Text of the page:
Please use this identifier to cite or link to this item:

Meditation for Stress Reduction Webinar

File Description SizeFormat 
SlideshowpresentedatTCC.pdfSlideshow Presentation at TCC3.56 MBAdobe PDFView/Open
StressReductionWebinarTCC.pdfResearch Paper from 2012 TCC298.09 kBAdobe PDFView/Open

Item Summary

Title: Meditation for Stress Reduction Webinar
Authors: Bachmann, Melissa
Instructor: Ho, Curtis
Keywords: Elluminate webinar Facebook stress reduction research health literacy US Department of Health and Human Services meditation breathing social media in education
Issue Date: 19 Apr 2012
Publisher: TCC conference
Citation: Bachmann, M.K. (2012, April 19). Meditation for Stress Reduction Webinar. PowerPoint presented at the 17th Annual Technology, Colleges, and Community Worldwide Online Conference.
Related To:
Abstract: Have you ever searched the internet before calling a doctor when you were not feeling well? There are hundreds of websites recommending stress reduction for overall health improvement. Meditation is a proven technique to reduce stress. Unfortunately, many adults feel they do not have enough time to meditate. The purpose of this instructional design project was to develop a Web page on and teach a webinar on the topic of meditation to change the way adults feel about stress reduction. The Facebook Page took into consideration the implications of using social media for learning and was in alignment with goals of the U.S. Department of Health and Human Services. Techniques for teaching in the affective domain and Gagne’s “Nine Events for Instruction” were used to create the webinar. All 11 adult women participants reported immediate feelings of relaxation during the webinar and 45% of participants started practicing meditation to reduce stress after participating in the webinar. An implication for future research includes utilizing other asynchronous methods of instruction instead of a live webinar.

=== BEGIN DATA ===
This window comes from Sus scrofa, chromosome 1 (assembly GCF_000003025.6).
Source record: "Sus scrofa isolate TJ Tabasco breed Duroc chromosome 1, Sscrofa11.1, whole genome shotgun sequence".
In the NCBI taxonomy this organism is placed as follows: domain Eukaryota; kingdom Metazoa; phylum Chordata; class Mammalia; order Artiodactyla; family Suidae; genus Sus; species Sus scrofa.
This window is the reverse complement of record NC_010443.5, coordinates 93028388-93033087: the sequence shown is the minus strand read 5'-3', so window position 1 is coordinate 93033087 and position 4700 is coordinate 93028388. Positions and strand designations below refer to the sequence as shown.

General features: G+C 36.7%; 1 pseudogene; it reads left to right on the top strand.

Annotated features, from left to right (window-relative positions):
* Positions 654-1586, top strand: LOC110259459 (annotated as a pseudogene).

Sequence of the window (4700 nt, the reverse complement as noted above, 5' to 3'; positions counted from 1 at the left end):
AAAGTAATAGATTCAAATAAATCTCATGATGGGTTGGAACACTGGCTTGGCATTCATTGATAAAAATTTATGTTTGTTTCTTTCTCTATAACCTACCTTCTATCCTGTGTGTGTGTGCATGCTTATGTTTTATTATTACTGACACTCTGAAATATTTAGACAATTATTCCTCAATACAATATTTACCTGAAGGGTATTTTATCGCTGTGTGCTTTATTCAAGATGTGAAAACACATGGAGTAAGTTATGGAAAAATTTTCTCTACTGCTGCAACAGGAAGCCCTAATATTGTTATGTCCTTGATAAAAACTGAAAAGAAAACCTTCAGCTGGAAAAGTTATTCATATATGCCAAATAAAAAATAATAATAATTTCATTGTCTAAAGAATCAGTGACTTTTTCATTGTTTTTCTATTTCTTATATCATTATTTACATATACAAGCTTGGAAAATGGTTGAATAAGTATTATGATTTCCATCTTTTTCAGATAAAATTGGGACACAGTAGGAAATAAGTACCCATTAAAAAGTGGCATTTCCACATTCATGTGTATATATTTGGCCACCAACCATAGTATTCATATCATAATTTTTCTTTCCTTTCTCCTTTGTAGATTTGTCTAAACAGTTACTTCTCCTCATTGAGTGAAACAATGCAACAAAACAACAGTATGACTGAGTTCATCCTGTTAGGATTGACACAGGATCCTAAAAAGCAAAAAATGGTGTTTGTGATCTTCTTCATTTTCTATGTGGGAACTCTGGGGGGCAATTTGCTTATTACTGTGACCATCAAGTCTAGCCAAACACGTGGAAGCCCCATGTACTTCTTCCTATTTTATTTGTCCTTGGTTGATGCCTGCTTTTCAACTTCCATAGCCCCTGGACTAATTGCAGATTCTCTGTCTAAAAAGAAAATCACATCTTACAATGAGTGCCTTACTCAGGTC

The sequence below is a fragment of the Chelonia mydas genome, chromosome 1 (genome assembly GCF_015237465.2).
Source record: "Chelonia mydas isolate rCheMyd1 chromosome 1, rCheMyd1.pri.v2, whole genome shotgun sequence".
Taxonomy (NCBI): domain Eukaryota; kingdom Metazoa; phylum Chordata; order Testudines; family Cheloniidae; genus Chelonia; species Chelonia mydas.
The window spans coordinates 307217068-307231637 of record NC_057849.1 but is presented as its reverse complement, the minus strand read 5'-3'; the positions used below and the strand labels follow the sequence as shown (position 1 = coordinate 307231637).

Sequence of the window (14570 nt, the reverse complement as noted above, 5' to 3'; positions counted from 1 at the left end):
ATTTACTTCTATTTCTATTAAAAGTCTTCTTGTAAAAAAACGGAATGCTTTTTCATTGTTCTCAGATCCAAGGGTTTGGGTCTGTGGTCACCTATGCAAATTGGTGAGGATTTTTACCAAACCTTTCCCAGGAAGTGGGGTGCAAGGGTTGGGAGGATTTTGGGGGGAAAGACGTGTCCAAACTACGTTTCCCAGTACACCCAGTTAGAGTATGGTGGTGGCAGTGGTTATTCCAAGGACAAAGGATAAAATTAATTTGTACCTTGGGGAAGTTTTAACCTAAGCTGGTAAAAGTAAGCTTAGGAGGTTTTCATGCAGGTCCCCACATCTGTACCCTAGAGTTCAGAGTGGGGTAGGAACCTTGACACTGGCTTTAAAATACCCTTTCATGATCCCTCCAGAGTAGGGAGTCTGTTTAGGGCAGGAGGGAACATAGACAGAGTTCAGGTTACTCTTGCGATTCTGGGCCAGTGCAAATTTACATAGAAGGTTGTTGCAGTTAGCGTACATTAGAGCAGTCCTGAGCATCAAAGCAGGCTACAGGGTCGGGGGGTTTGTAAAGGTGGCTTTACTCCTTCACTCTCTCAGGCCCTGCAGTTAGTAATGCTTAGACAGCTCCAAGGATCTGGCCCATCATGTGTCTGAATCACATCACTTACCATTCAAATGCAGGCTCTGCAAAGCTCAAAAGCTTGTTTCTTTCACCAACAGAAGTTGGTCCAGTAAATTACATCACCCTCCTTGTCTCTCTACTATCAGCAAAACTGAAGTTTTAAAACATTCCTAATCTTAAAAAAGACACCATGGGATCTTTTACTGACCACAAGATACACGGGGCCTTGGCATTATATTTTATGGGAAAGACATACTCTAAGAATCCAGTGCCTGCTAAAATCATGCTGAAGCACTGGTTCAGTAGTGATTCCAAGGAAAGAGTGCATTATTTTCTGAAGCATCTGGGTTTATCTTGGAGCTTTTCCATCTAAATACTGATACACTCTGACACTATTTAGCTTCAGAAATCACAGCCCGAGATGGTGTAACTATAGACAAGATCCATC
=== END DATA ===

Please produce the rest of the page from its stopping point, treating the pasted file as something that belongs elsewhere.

Pages/Duration: 9 pages
Appears in Collections:ETEC 690, Spring 2012

Please contact if you need this content in an alternative format.

Items in ScholarSpace are protected by copyright, with all rights reserved, unless otherwise indicated.